Acoustic excitation will be from surface acoustic waves, while localized plasmon modes are created by illumination at the metal-insulator-metal interfaces (between the gold layer and the pillars). The effect of the disorder, and more particularly the different rules of mathematical probabilities on the particle distributions, will be studied with respect to nanometric localization, transport phenomena and optomechanical interactions in the phononic / photonic (phoXonic) structure. . Beyond the confinement within individual pillars and their interactions, we expect super locations in groups of N resonators that can in turn lead to physical properties such as Anderson-type localization. In addition, by increasing the density of the resonators, we expect to define a critical threshold beyond which the properties of the metamaterial change, as can be seen for example in the percolation limit. Finally, we will study the simultaneous localization of EM and acoustic fields in the nanostructure and we will calculate their OM coupling. This simultaneous localization will be at the base of the phoXonic platform for the control and exaltation of OM coupling between EM and elastic waves.
With this project, we propose an original approach by combining physical and mathematical models. We will use numerical methods, in the time and frequency domains, to calculate dispersion, transmission, reflection and absorption curves, field maps, and state densities. The distribution of resonators will be defined and analyzed from mathematical probability and statistical processes, such as Poisson or Gibbs processes. Theoretical analysis will be coupled with experimental work, mainly based on transient networks, picosecond acoustics and high resolution optical microscopy. One of the ambitious objectives of the project will be to design and produce an acousto-optical time-resolved microscope. This new experimental OM tool will simultaneously measure the response of the EM signal under acoustic excitation.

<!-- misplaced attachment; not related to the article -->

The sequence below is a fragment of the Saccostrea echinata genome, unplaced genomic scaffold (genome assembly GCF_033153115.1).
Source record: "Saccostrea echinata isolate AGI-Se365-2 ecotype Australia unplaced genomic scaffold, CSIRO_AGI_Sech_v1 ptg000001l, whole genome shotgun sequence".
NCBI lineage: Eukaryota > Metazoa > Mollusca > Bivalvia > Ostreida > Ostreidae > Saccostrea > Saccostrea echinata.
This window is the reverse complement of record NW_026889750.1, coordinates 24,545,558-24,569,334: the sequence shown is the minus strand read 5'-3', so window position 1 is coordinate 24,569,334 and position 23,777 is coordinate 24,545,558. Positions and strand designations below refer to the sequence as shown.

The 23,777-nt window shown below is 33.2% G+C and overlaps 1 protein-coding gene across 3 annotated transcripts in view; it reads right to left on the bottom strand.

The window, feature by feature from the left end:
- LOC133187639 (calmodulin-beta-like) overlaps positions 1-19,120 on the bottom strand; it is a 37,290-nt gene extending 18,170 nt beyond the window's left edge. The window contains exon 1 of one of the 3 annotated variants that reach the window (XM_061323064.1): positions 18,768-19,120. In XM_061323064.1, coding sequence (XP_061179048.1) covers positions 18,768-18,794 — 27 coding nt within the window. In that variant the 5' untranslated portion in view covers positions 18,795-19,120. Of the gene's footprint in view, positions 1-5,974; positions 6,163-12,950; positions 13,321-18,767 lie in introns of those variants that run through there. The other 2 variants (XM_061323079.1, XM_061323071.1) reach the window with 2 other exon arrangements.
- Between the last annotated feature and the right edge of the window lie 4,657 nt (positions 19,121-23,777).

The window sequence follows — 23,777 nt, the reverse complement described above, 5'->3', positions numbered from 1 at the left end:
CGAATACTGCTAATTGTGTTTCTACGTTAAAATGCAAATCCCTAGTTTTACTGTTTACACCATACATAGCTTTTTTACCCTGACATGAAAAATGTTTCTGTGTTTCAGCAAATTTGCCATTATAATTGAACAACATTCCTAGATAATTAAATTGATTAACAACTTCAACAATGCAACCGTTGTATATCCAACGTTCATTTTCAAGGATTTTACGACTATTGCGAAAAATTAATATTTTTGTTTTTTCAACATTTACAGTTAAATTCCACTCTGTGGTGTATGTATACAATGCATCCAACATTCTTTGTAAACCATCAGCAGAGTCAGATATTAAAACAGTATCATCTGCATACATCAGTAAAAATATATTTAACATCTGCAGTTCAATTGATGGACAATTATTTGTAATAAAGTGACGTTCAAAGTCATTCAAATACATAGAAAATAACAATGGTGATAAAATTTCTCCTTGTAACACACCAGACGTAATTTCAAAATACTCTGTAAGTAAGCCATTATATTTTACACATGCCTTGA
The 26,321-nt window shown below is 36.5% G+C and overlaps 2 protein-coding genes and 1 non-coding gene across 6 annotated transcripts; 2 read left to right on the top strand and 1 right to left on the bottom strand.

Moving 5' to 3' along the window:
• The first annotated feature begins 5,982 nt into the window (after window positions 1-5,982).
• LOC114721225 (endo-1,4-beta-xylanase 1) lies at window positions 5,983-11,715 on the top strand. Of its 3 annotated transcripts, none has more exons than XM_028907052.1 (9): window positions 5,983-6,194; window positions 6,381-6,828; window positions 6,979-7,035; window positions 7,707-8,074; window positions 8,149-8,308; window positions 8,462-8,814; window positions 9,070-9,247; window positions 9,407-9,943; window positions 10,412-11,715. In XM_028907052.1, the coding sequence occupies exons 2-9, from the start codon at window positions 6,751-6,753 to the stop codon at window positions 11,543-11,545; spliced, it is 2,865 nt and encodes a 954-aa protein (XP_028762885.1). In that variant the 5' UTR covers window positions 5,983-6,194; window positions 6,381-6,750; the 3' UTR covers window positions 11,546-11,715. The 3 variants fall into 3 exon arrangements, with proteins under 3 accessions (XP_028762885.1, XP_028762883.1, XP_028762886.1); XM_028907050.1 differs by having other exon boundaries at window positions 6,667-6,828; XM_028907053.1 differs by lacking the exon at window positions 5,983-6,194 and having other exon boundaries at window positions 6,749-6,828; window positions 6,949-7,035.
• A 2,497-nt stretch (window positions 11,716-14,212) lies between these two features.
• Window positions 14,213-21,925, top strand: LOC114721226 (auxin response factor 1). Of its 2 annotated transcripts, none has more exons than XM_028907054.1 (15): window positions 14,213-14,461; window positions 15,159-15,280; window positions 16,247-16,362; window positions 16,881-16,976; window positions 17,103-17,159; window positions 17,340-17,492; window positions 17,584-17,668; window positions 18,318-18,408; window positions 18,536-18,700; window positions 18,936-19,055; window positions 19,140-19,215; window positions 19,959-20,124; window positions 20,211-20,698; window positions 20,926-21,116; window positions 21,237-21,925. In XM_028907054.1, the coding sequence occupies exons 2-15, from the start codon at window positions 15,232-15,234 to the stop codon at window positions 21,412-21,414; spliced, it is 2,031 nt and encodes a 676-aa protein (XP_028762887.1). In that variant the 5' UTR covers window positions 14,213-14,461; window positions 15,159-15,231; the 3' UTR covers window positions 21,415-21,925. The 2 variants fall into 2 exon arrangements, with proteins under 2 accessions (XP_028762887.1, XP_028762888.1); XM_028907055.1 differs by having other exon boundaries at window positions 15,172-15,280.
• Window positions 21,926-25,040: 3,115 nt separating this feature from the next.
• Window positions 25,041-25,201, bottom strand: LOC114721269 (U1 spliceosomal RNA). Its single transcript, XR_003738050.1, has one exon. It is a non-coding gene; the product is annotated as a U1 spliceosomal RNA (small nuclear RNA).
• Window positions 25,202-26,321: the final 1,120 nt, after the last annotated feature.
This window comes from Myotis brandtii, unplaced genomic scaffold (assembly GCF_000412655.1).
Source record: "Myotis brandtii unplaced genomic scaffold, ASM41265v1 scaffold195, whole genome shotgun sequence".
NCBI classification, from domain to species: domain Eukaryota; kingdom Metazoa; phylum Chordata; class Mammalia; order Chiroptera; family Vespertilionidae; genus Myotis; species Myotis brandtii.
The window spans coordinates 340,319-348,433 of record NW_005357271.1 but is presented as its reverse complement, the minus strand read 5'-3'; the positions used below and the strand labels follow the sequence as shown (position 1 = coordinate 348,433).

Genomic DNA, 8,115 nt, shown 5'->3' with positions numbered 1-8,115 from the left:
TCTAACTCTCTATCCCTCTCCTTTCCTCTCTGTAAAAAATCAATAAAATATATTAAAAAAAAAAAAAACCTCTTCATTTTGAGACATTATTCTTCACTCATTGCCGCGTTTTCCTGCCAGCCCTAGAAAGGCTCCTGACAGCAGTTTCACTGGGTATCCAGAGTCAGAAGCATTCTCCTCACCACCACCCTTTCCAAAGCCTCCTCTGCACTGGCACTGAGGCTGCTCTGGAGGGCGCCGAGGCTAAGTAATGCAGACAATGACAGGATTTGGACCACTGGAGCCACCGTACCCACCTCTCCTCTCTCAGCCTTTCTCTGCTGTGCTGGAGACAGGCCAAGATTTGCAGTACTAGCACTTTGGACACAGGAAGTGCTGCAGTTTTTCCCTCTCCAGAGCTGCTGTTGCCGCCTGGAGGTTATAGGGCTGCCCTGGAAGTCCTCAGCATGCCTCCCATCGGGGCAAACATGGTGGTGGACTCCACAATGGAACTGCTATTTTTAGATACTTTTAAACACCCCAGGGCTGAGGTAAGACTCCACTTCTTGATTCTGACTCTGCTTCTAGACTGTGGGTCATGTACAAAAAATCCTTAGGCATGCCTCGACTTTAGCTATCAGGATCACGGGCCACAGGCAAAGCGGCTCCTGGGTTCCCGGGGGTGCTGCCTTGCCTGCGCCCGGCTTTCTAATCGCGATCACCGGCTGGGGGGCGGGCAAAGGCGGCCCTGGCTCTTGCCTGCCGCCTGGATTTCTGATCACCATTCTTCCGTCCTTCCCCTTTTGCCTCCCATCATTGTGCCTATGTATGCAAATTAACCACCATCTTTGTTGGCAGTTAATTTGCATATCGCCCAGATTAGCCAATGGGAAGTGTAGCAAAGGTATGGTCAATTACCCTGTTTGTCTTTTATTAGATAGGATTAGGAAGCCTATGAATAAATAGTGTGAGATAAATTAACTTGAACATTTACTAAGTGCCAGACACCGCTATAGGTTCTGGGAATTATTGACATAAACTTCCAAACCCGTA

In addition to the academic spin-offs, the project targets short and long-term perspectives. The first is to propose an OM component operating at telecommunication frequencies that can lead to features such as sources and phonon memories, or allow the emission, propagation and manipulation of phonons by means of OM interactions. Secondly, with the demonstration of the elastic signature, EM and OM of a metasurface, the thesis opens the way to an information coding. Indeed, with an OM record of the metasurface, it becomes possible to read optically a mechanical distribution of resonators. Such a perspective bridges the gap between the field of metamaterials and the science of information.
The candidate will spend 15 consecutive months at the Interdisciplinary Carnot de Bourgogne laboratory (ICB - Dijon) in order to develop the parts of the thesis dedicated to the localization of phoTons and to the study of opto-mechanical interactions. He will then be under the Benoît Cluzel's scientific supervision who will also be co-director of the thesis. It is estimated that this stay will start at T0 + 15 months. The last six months of the thesis will be done at the INSP.